How many types of dinosaurs were there? And how can a theoretical examination of the question be applied to RPG games?
This is going to be one of the more unusual posts here at Campaign Mastery. For a start, it’s full of maths, and for another it’s about real science (at least at first). But the content is relevant to everything from Sci-Fi to D&D/PFRPG campaigns, and that makes it worth sharing.
I’m going to put the maths in bold so that readers can skip over my working and go straight to the results on the last bolded line – or to the next bit of explanation – simply by looking for the next bit that isn’t jumping up and screaming “Different! Different! Look at me!!” In addition, I’ll be putting occasional side comments and other irrelevancies in boxes to distinguish them from meaningful content.
How did I come to write this article?
A whole heap of elements had to gel to get me thinking the right thoughts at the right moment to get inspired to write this. The most proximate cause was watching the fourth and final part of a documentary series on Dinosaurs; not only was this about dinosaur breeding patterns, but (like most of the rest of the series) there was enough content recycled from earlier episodes that it encouraged drifting thoughts.
Throw in the occasional passing conversation with a twitter gaming bud, John Kahane, about Dinosaurs. I last mentioned John in connection with Stormy Weather – making unpleasant conditions player-palatable, about making climate-oriented encounters interesting for players in RPGs, who is heavily into dinosaurs for his Primeval the RPG campaign (or maybe that’s the other way around, and he’s into that RPG because he’s into dinosaurs).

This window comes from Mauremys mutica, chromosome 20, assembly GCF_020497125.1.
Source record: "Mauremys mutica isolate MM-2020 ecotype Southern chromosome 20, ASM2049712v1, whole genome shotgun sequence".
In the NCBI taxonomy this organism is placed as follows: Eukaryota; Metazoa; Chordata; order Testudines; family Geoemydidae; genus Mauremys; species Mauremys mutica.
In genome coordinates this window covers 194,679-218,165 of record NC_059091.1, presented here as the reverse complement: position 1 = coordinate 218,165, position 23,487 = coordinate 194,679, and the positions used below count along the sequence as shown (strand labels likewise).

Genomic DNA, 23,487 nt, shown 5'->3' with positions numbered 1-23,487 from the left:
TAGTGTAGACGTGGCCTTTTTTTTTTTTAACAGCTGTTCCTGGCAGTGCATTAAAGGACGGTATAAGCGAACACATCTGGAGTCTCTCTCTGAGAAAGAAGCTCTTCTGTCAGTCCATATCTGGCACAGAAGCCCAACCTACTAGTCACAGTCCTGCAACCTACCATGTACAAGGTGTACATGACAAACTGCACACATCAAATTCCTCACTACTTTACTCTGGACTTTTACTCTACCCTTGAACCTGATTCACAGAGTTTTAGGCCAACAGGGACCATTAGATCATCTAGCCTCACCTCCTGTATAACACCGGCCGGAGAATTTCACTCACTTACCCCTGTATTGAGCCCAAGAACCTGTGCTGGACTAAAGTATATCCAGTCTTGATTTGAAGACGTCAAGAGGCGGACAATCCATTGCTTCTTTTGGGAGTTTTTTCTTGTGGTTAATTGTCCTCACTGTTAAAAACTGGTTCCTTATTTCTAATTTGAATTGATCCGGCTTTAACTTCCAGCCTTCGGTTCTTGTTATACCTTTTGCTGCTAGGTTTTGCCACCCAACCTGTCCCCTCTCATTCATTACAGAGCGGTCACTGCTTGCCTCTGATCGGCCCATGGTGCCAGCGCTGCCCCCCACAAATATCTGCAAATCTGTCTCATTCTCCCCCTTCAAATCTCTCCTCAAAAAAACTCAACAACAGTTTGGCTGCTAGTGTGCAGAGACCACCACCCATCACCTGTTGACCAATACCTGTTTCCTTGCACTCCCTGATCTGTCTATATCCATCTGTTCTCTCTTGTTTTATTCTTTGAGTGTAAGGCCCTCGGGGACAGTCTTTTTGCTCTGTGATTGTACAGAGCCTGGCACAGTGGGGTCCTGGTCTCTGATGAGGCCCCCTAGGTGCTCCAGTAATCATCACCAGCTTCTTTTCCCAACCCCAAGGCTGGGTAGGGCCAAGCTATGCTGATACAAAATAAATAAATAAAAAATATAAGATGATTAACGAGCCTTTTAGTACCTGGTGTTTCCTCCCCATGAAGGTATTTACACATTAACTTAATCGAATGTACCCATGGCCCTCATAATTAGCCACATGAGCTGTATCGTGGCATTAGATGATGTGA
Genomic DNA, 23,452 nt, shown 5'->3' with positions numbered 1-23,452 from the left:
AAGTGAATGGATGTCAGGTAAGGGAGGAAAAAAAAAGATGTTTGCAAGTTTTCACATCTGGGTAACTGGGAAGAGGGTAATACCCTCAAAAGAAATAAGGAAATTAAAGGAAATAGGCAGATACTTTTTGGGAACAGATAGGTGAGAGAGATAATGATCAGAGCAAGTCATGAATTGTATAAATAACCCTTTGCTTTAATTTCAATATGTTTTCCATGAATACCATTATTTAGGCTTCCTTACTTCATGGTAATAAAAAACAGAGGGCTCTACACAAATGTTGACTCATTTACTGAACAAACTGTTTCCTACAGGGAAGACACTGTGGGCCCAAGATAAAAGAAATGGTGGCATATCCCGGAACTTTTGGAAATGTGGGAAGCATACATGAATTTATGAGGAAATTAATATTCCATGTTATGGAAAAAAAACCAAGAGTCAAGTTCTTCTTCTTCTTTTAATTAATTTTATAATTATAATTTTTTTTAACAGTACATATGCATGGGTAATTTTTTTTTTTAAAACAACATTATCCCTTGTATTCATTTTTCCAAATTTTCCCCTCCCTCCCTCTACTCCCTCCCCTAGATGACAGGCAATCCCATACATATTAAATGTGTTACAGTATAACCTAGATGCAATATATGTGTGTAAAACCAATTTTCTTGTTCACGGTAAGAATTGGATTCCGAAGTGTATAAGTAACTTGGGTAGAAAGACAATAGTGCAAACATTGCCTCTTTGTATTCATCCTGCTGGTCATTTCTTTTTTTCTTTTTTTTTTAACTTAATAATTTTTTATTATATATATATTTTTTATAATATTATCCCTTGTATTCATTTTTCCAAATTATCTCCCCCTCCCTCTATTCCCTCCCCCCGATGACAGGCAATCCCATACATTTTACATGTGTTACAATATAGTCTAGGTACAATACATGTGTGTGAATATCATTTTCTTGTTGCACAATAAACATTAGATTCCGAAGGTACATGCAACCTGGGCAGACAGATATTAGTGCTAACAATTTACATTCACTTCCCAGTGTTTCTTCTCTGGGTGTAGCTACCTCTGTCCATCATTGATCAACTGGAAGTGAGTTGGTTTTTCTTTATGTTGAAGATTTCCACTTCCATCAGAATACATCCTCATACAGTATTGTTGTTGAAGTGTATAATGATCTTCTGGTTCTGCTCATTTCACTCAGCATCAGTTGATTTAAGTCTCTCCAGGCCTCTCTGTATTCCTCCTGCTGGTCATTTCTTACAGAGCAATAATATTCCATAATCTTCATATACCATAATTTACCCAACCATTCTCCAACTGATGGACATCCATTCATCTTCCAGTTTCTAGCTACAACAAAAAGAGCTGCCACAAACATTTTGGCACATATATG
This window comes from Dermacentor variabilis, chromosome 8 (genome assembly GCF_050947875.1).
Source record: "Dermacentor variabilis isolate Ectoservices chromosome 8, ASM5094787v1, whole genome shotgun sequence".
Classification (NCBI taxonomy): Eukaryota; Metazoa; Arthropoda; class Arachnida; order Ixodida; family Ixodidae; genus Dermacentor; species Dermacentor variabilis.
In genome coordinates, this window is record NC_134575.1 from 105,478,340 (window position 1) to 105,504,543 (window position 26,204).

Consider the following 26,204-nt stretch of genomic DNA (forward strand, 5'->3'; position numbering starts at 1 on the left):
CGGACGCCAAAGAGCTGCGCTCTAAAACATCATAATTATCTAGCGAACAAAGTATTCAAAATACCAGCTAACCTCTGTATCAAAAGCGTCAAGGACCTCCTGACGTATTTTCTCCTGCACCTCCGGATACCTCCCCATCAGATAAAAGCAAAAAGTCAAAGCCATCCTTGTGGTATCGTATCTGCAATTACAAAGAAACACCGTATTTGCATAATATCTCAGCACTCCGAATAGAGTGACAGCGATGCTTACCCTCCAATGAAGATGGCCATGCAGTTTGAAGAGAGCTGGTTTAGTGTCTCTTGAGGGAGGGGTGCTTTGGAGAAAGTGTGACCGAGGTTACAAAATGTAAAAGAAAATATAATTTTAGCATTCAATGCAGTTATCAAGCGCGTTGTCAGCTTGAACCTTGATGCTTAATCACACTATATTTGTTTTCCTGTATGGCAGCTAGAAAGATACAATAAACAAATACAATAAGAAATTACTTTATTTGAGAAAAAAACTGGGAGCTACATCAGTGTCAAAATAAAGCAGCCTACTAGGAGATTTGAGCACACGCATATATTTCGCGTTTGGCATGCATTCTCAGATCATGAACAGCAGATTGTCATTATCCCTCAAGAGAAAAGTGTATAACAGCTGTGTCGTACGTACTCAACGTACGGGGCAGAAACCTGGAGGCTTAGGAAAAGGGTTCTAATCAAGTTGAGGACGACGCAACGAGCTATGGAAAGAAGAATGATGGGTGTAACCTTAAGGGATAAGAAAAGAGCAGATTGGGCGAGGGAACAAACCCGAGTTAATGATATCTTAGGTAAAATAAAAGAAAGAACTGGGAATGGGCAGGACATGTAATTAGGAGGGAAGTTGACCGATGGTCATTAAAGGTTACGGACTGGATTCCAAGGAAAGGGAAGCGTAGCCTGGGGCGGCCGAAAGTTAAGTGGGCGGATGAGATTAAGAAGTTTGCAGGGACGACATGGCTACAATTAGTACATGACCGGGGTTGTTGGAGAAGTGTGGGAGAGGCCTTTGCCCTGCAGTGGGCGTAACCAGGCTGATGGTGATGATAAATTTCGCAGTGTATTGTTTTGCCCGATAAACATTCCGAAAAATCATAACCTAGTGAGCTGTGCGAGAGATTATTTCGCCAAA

Include various other minor stimuli and passing fancies lurking around in my subconscious and this is the result.
A brief warning to both Creationists and Science proponants
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If you are able to treat what follows as an intellectual exercise, you should feel free to disregard that warning. If, on the other hand, you feel that a discussion of these matters will offend, save both of us the grief and move on to the next article, which I hope will be more acceptable. There are some good ones listed to the right of this page.
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Mistakes can happen and things sometimes slip through cracks in the system (including the first draft of these words). If and when I become aware of such, they will be corrected ASAP.
The time available
According to the Geologic record, Dinosaurs ruled the Earth for 165 million years. There would almost certainly have been a prior period where they were around but had not yet become top dog of the evolutionary pile, though we have no idea how long that was. If it was as little as 1% of their reign, it’s 1,650,000 years – an impressive number in and of itself. If there was one first “true dinosaur species” at the beginning of their history, can we get some clue as to the number of different species of Dinosaur that ultimately came into existence? And how fast did evolution have to take place? What is the relationship between these two numbers?
Initially, I was very much feeling and fumbling my way through to a coherent answer to those questions, purely for my own intellectual curiosity. And I was very aware as I proceeded that I was making a number of rather dodgy assumptions. I’ll signpost those when we get to them.
To start with, we need some estimate of the number of generations, because it’s not time so much as the birth-maturity-breed-die cycle that dictates the pace of evolution.